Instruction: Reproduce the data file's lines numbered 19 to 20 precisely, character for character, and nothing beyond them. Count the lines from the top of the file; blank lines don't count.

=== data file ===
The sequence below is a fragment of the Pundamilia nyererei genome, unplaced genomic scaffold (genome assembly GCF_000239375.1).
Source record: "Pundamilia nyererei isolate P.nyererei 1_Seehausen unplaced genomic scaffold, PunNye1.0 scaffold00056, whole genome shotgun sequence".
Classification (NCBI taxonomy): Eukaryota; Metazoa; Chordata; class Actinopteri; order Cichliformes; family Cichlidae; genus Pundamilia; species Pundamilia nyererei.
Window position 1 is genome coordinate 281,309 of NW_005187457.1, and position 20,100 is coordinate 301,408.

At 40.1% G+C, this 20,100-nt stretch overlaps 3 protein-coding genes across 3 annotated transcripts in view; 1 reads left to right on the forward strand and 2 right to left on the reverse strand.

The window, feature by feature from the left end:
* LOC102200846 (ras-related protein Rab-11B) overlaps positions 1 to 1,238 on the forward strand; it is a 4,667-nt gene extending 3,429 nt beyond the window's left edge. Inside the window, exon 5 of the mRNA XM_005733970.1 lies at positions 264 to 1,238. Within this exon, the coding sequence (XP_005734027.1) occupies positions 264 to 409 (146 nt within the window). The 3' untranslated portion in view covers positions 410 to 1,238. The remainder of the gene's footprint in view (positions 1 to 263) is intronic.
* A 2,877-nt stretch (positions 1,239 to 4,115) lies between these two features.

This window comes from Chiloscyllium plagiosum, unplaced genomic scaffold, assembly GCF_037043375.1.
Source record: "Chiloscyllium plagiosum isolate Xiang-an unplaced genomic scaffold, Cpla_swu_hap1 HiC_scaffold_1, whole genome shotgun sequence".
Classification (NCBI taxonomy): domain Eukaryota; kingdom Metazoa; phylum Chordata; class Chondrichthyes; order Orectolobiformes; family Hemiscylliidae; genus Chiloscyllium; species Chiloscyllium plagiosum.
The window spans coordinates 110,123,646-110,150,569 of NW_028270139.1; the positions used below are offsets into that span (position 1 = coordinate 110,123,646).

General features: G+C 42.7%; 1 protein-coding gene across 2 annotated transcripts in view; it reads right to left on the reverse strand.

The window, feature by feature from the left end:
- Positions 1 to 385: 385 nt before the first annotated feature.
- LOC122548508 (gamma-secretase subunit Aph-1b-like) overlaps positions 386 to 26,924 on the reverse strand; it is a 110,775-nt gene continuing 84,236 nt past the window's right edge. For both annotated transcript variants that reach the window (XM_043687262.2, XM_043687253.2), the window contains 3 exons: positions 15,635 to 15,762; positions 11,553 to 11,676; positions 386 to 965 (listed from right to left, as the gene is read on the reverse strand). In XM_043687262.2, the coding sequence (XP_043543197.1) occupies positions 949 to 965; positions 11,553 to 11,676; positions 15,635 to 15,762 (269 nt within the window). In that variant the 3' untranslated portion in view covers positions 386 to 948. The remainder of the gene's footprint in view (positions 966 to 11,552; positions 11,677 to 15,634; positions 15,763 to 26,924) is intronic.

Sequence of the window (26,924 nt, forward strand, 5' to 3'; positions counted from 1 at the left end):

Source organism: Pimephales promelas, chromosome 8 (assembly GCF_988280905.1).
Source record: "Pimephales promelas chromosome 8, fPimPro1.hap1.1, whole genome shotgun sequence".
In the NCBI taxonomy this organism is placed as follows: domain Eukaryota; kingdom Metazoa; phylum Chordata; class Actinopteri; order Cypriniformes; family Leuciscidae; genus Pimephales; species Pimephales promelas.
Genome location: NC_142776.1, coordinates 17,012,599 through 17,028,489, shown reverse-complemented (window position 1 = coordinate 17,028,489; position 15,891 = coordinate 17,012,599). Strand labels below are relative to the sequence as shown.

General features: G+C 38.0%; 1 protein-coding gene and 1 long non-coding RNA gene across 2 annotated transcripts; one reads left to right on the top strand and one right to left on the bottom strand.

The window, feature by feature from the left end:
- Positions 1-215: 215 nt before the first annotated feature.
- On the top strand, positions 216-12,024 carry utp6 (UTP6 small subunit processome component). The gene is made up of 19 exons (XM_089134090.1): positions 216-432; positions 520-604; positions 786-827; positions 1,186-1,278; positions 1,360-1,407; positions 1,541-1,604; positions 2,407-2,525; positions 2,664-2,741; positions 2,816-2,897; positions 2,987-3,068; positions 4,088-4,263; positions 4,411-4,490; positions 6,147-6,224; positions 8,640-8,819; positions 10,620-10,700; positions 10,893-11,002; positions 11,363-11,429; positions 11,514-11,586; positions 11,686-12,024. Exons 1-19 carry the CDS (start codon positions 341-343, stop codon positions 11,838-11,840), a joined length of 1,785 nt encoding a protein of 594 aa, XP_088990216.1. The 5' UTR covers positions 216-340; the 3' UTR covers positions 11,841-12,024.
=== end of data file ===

Source record: "Pimephales promelas chromosome 8, fPimPro1.hap1.1, whole genome shotgun sequence".
In the NCBI taxonomy this organism is placed as follows: domain Eukaryota; kingdom Metazoa; phylum Chordata; class Actinopteri; order Cypriniformes; family Leuciscidae; genus Pimephales; species Pimephales promelas.